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Slocum v Farm Bureau General Insurance Co of Michigan: The Right to Loss Benefits Under Michigan’s No-Fault Act

Posted on Wednesday, October 2, 2019

In a recent published Court of Appeals opinion, Slocum v Farm Bureau General Insurance Co of Michigan, issued June 18, 2019 (Docket No. 343333), the Court of Appeals was called upon to consider a consolidated appeal about “whether a deceased’s dependents are entitled to the replacement cost of obtaining medical and dental benefits similar to those provided by the deceased’s former employer or to the monetary value of the premiums paid by the former employer.” Because under Michigan’s no-fault act support of dependents is supposed to be maintained, the Court concluded that dependents were entitled to the cost of obtaining substantially similar policies to those that were provided them by the deceased’s former employer.

In Slocum, Robert Slocum was killed in a motorcycle accident, leaving behind his wife and her biological son, whom Slocum had adopted, as well as his two minor children from a previous marriage. Slocum’s widow and all of his children depended on him for financial support and their medical and dental insurance, which was provided through Slocum’s employer.

Slocum’s widow submitted a claim to Farm Bureau and USAA, the insurance companies which had insured the cars involved in the accident, to request immediate payment of Slocum’s monthly after-tax income of $2,097.33. She also requested lost fringe benefits, including medical and dental insurance. However, neither insurer provided any benefit.

A few months later, Slocum’s widow sent a follow up letter to Farm Bureau that documented Slocum’s wages and medical and dental insurance that he had enjoyed through his employer as well as information regarding what it would cost to replace the insurance for her and the children.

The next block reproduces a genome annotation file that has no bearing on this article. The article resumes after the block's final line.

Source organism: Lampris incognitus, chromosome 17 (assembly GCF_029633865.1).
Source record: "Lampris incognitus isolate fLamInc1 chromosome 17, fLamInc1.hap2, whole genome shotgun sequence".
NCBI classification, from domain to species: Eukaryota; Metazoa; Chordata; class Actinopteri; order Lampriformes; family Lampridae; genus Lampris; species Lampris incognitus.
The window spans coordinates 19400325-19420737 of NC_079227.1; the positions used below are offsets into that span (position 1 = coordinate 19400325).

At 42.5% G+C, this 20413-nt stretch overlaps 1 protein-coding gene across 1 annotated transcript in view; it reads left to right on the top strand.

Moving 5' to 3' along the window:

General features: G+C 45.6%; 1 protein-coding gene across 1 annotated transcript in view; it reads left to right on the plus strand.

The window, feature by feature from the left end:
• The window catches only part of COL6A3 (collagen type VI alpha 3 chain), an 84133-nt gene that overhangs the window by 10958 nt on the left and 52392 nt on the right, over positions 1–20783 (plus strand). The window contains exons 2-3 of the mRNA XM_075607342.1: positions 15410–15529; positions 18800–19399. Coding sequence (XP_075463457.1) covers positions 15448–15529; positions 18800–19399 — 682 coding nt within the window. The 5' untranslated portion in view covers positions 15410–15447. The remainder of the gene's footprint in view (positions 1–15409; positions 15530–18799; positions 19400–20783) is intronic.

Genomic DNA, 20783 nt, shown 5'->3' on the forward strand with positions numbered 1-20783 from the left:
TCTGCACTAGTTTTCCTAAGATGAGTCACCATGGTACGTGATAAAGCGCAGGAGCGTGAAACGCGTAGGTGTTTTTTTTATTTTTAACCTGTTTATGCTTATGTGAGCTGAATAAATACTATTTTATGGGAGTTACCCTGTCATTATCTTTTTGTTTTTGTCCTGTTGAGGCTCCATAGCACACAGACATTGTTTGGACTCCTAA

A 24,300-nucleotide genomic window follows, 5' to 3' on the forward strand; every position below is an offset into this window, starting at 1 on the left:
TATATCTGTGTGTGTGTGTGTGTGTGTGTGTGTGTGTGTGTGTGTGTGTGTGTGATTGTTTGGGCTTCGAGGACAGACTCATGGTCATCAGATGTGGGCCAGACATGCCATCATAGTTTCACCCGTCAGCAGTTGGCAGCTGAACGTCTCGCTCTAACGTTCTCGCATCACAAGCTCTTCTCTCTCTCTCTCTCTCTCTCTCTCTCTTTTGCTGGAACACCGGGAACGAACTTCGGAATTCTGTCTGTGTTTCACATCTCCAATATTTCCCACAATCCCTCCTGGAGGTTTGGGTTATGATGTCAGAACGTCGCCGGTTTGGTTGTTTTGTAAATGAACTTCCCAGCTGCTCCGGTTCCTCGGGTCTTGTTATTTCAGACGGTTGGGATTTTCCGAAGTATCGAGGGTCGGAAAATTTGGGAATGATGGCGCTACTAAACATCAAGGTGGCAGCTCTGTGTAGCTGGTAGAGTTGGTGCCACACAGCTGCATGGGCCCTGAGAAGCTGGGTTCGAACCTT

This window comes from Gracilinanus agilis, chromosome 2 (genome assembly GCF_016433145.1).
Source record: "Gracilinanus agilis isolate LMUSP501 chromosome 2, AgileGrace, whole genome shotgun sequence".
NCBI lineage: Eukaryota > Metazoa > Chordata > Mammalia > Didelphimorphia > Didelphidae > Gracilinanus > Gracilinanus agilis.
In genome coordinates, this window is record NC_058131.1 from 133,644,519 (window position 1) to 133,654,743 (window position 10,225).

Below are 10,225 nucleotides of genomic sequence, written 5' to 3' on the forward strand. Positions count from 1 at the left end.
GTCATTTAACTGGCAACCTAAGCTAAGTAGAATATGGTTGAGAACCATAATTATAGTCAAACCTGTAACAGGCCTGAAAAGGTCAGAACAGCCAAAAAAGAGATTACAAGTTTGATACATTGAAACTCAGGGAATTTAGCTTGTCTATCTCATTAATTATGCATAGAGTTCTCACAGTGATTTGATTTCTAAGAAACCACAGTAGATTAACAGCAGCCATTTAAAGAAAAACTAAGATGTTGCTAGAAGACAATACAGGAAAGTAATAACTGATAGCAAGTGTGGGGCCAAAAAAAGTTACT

Under MCL 500.3108, Farm Bureau was responsible for paying Slocum’s survivors’ loss benefits. Although Farm Bureau acknowledged its responsibility under MCL 500.3108, it filed a complaint alleging that Slocum’s widow had not provided adequate proof of the medical and dental insurance policies that had covered Slocum and his dependents or of the amount of Social Security benefits his dependents had received.

Subsequently, Slocum’s widow filed a complaint against Farm Bureau and USAA, alleging that each had failed to pay the dependents their rightful survivor’s rights benefits and requested the court to order penalty interest and an award of attorneys fees connected to their refusals.

The trial court held that “the insurers were liable for the ‘replacement cost or expense’ to each dependent of ‘substantially similar’ medical and dental benefits to those they received from [Slocum].” The trial court also concluded that Farm Bureau should only be responsible for reasonable attorney fees which were incurred by Slocum’s widow in connection with the initial delayed payment for the dependents.

Farm Bureau, Slocum’s widow, and Caroline each moved for reconsideration and when the trial court denied their motions, they appealed.

“The goal of the no-fault insurance system is to provide victims to motor vehicle accidents assured, adequate, and prompt reparation for certain economic losses.” The survivor’s loss benefits have two components. The first involves economic losses, which includes the loss of contributions of tangible things of economic value excluding services. The second is the replacement services costs, which include expenses below or at $20 per day, which stem from replacing the ordinary and daily services formerly enjoyed by dependents. “Tangible things of economic value” is defined as anything capable of holding a quantifiable value or worth.

According to MCL 500.3108(1), Slocum’s medical and dental insurance and his after-tax wages are all “tangible things of economic value.”

“Because the goal of the survivor’s loss provision was to maintain the level of support that the survivor received from the deceased” and “[b]ecause the monetary value of the pre-accident premium would have been insufficient to maintain Robert’s dependents’ level of support after his death, [the Court of Appeals determined] that the trial court properly concluded that the insurers were liable for the cost of coverage substantially similar to what [Slocum]’s dependents received before [Slocum] died.”

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